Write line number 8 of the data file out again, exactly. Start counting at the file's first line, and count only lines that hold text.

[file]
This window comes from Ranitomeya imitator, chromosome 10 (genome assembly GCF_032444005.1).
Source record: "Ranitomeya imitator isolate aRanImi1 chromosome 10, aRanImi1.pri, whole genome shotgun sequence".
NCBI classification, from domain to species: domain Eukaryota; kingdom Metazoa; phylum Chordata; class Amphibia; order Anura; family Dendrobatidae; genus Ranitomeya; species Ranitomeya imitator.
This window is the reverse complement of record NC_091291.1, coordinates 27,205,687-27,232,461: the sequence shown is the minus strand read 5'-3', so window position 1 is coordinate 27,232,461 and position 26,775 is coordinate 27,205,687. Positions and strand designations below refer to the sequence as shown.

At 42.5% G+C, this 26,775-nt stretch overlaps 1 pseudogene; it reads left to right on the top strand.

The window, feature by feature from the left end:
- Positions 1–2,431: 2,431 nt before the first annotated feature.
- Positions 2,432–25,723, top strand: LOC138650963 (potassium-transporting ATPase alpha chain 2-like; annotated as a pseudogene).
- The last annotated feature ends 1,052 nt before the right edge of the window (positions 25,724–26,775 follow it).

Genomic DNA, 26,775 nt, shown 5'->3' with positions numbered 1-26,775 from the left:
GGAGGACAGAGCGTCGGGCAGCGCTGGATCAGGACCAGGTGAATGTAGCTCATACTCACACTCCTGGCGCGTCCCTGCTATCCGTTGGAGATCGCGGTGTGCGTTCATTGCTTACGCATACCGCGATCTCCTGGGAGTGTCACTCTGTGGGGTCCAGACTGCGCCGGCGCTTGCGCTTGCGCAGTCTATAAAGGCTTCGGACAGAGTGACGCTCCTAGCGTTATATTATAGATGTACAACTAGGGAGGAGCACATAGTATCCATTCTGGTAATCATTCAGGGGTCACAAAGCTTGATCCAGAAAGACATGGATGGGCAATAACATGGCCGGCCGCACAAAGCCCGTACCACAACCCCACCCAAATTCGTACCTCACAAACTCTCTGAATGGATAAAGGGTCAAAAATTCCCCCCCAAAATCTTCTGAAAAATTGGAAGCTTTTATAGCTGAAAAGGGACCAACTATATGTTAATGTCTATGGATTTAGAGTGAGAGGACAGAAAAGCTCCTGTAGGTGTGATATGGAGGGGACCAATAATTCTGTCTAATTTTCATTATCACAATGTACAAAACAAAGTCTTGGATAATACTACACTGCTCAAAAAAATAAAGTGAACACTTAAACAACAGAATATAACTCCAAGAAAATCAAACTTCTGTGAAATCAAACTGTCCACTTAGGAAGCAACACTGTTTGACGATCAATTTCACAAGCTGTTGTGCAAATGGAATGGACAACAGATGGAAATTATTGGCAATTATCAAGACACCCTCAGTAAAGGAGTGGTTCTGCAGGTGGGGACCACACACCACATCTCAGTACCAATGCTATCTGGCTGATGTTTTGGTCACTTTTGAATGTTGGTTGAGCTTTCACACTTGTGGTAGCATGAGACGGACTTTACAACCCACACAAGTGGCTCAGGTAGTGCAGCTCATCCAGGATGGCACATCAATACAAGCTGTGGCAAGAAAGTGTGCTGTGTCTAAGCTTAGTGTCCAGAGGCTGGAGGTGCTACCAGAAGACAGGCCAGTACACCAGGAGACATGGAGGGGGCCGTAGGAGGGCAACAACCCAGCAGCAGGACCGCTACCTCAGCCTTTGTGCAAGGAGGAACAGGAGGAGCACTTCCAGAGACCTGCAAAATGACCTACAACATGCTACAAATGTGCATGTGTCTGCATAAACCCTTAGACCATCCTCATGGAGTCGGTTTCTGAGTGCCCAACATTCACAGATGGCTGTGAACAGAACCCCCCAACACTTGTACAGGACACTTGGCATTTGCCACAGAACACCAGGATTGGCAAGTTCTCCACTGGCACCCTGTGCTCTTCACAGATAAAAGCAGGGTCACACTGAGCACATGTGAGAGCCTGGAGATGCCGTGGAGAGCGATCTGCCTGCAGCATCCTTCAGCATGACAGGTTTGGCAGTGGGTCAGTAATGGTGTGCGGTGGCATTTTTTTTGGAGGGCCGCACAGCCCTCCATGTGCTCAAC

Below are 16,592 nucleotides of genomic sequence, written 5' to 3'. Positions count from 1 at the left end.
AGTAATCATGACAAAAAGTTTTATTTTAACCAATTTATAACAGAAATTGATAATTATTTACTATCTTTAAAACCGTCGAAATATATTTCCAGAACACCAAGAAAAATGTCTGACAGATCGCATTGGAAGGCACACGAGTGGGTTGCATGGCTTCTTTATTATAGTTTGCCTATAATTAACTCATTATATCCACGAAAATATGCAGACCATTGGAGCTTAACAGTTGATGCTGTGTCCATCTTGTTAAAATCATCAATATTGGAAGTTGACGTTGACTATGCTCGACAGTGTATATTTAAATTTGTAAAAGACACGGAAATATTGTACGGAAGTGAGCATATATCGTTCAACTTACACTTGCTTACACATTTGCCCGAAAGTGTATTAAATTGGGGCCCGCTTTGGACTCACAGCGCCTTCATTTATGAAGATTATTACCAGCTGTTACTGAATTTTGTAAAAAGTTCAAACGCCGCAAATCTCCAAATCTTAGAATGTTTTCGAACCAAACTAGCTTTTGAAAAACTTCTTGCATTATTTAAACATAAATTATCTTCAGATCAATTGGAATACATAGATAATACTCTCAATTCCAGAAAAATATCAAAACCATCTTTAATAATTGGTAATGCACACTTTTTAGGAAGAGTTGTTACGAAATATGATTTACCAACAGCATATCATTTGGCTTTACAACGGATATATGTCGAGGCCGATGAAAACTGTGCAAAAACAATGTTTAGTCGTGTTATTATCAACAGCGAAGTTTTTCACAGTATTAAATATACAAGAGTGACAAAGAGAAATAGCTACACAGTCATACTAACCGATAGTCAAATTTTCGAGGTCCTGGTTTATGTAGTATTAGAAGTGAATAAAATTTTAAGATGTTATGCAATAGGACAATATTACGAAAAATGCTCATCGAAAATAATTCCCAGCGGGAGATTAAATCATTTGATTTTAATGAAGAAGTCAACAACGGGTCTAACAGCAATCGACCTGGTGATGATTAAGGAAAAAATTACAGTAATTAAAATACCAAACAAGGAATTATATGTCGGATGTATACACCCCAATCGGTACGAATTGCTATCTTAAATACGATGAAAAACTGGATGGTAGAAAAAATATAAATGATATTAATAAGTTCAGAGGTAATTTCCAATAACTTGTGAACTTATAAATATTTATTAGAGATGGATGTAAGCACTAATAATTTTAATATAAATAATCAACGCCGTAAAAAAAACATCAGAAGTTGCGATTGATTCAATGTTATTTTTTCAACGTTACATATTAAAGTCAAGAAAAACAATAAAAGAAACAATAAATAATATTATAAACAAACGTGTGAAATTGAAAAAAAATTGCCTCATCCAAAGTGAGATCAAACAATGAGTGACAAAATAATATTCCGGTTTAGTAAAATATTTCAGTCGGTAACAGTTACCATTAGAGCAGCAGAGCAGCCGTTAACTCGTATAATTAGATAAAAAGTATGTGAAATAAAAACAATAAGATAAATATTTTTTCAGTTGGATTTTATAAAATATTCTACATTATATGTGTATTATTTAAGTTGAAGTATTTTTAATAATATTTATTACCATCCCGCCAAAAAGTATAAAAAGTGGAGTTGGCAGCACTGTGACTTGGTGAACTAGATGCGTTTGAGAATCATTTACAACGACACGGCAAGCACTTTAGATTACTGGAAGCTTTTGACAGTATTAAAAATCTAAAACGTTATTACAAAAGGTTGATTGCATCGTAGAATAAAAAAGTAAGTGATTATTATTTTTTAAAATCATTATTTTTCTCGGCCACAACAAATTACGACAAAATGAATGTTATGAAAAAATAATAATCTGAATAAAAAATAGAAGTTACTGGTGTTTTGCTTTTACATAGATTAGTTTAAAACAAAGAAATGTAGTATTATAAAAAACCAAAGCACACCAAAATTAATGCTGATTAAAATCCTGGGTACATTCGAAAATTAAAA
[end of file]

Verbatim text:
- Positions 2,432–25,723, top strand: LOC138650963 (potassium-transporting ATPase alpha chain 2-like; annotated as a pseudogene).